Even though the path is short, it offers some of the best views that you can get of the coastline while visiting Two Lights State Park. You’ll also be just a quick drive up the road to Portland and all the great coffee shops, breweries, and restaurants to refuel afterwards!
Read Next: 12 Best Hotels in Portland Maine
Aroostook State Park
Aroostook State Park is located in Presque Isle, Maine, and is one of the few Maine state parks that is open year-round!
That means you can come and do incredible hikes and picnicking in the summer, or visit in winter and go cross country skiing, snowshoeing, or even winter camping.
Plus, this was the very first state park in Maine!
The top trail to hike when visiting Aroostook State Park is the North Peak, Ridge, and South Peak Trails Loop. It’s just over 2 miles long and has a little less than 1000 feet of elevation gain.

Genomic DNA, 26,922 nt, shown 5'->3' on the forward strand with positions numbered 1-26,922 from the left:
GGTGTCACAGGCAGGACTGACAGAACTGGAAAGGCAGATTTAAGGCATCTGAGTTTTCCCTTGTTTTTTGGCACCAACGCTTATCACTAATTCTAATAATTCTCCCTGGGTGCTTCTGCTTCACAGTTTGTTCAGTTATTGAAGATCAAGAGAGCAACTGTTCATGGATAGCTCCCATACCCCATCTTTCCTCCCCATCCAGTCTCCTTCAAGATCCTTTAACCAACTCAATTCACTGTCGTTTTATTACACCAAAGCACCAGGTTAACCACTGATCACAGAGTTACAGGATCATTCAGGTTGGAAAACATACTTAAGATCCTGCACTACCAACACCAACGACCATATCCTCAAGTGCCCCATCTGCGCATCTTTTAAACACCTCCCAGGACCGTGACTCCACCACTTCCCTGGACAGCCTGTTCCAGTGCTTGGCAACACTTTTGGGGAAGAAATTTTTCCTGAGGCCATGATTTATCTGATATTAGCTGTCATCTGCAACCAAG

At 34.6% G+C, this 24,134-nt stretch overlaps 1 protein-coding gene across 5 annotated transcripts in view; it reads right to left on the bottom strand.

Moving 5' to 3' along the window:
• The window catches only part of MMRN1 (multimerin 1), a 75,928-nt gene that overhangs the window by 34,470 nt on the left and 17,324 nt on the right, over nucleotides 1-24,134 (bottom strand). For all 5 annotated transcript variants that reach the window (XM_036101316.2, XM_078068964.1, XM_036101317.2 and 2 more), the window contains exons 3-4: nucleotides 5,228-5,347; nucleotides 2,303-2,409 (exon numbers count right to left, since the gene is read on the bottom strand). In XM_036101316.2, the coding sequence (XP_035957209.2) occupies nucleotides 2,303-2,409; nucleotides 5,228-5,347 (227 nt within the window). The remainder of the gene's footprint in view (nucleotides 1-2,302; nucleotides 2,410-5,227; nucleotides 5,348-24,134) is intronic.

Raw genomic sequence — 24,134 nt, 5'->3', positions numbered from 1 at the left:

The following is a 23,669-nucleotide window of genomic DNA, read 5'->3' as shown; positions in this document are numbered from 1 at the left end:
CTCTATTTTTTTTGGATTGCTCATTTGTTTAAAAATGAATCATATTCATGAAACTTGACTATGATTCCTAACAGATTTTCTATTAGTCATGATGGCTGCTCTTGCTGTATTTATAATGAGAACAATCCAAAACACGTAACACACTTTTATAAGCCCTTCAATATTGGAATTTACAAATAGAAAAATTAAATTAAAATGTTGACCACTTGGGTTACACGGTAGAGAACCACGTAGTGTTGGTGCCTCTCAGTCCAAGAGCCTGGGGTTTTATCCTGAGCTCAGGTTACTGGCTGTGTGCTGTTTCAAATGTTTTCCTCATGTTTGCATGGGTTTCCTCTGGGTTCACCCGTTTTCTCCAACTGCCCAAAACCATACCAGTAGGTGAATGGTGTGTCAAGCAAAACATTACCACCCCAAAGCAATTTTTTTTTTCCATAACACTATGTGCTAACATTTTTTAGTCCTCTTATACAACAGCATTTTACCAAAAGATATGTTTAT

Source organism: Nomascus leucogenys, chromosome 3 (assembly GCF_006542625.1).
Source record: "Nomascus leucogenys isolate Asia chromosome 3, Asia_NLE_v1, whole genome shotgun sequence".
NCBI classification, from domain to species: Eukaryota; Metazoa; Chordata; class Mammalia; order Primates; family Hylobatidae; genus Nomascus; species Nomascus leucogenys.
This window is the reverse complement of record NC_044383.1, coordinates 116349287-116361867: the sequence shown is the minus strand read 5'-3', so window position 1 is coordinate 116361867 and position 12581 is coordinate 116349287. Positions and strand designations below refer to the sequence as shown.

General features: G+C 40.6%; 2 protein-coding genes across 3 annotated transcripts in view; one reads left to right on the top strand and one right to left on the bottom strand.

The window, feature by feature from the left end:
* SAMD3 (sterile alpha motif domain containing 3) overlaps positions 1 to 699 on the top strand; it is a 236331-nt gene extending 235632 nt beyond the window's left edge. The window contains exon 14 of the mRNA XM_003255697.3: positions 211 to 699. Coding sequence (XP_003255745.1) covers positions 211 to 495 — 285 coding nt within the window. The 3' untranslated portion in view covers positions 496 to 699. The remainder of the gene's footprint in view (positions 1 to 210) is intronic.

The trail takes about an hour and a half to complete, and the views are incredible the entire way, especially if you’re up for a bit of a longer hike.
If you’re not into hiking, don’t worry, there are many other fun things to do when visiting this state park. You can go swimming, picnicking, fishing, and even boating. This is the perfect place to spend a hot summer’s day with family in the state of Maine.
Keep your eyes peeled for moose while in this area, this is the place to see them!
Scarborough Beach State Park
One of the most popular Maine state parks to visit is Scarborough Beach State Park. That’s because it’s right on Scarborough Beach, a beautiful blue and turquoise body of water that will completely take your breath away.
Plus, there are lifeguards, giving families with children peace of mind. It’s one of the most beautiful beaches in Maine.
As the name suggests, the main thing to do here is enjoying the beach and swim all day. You can also relax by the water, play sports, and even have a picnic if you want.